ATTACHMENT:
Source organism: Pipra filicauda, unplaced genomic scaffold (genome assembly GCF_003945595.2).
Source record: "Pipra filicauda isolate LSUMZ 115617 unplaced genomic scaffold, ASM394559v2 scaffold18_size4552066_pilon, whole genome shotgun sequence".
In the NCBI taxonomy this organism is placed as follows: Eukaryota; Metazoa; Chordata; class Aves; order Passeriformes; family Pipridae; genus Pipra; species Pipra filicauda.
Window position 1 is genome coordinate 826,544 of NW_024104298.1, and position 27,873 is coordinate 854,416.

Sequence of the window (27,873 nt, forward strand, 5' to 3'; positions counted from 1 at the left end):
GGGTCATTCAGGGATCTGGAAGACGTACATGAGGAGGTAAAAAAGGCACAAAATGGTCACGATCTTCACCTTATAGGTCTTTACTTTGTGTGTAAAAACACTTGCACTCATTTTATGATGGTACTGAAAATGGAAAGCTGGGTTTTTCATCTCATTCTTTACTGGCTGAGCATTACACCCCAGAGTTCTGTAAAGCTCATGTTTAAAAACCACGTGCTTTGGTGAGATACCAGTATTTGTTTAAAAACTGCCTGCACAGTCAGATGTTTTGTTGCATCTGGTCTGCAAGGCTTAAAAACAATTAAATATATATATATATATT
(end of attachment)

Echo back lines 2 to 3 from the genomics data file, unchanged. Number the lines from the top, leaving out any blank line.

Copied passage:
Source record: "Pipra filicauda isolate LSUMZ 115617 unplaced genomic scaffold, ASM394559v2 scaffold18_size4552066_pilon, whole genome shotgun sequence".
In the NCBI taxonomy this organism is placed as follows: Eukaryota; Metazoa; Chordata; class Aves; order Passeriformes; family Pipridae; genus Pipra; species Pipra filicauda.